[digg-me] [reddit-me]After it was proved that Homo floresiensis (”Man of Flores”, nicknamed Hobbit) is a different species than humans, the tiny skeletons found in the caves of the Pacific islands of Palau let to the theory that similar remains found in Indonesia are a very unique species.
The Palau skeletons which are from 900 and 2800 years old seem to have belonged to the “insular dwarfs”, as they have been named. Scientists believe that they have grown smaller due to the life on the island. They claim that these findings could prove that a similar thing happened in Indonesia, where the small skeletons aging from 15,000 to 18,000 were found, intriguing scientists ever since when they were found, in 2004.
Still, there are groups that claim Homo floresiensis is not a different species, but that it evolved this way due to nutritional deficiencies, genetic defects or something similar. The thing is that the Palau dwarfs (let’s call them this way) share traits from both H. sapiens and H. floresiensis, which complicates things even more. Professor Lee Berger of the University of the Witwatersrand in Johannesburg, South Africa, says neither he nor his colleagues can explain this.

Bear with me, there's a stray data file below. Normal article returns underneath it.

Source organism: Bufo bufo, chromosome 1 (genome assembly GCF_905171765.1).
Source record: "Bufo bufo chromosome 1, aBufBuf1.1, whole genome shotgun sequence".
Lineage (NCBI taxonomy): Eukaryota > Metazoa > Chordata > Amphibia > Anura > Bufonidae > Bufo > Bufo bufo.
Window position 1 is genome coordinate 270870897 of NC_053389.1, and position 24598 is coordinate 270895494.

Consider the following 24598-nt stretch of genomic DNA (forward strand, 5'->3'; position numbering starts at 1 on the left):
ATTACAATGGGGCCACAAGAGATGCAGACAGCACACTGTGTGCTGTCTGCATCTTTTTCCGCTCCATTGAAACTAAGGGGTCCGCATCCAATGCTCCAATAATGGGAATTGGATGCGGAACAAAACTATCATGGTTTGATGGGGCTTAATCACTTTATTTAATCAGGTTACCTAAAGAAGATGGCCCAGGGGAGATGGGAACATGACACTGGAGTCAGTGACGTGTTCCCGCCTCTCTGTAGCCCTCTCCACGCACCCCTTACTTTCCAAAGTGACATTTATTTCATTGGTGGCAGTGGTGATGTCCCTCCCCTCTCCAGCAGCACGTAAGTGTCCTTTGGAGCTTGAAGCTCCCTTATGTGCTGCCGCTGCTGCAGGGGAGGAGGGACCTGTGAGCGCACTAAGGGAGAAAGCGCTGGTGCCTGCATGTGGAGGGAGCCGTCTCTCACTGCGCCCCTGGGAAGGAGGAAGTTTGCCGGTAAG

“These rock islands contain numerous caves and rock shelters, and many of these sites contain abundant fossilised or subfossilised human remains,” they write in their report.
“At least 10 burial caves have been discovered in the rock islands, and excavations at one of them (Chelechol ra Orrak) has produced the skeletal remains of at least 25 individuals,” they add.
Enjoyed this article? Join 40,000+ subscribers to the ZME Science newsletter. Subscribe now!